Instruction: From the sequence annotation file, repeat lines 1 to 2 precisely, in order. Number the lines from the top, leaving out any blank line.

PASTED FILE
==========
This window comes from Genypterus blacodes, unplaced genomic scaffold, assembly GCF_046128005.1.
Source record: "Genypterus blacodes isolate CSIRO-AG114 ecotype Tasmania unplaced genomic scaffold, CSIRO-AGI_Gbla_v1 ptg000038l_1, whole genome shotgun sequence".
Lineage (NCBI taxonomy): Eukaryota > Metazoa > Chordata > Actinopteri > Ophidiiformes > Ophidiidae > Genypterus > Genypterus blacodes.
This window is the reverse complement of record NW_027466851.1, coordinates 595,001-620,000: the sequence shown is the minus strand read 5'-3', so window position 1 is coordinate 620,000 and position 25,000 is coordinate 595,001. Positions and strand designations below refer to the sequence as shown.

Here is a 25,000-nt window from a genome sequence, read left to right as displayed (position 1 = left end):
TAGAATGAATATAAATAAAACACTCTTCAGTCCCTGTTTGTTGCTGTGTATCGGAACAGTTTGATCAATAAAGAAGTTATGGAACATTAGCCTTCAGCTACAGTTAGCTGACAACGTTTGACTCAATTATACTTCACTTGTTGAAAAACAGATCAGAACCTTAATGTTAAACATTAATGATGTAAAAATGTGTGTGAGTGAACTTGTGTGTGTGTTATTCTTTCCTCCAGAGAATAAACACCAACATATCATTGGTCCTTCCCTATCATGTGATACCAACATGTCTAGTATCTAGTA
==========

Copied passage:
This window comes from Genypterus blacodes, unplaced genomic scaffold, assembly GCF_046128005.1.
Source record: "Genypterus blacodes isolate CSIRO-AG114 ecotype Tasmania unplaced genomic scaffold, CSIRO-AGI_Gbla_v1 ptg000038l_1, whole genome shotgun sequence".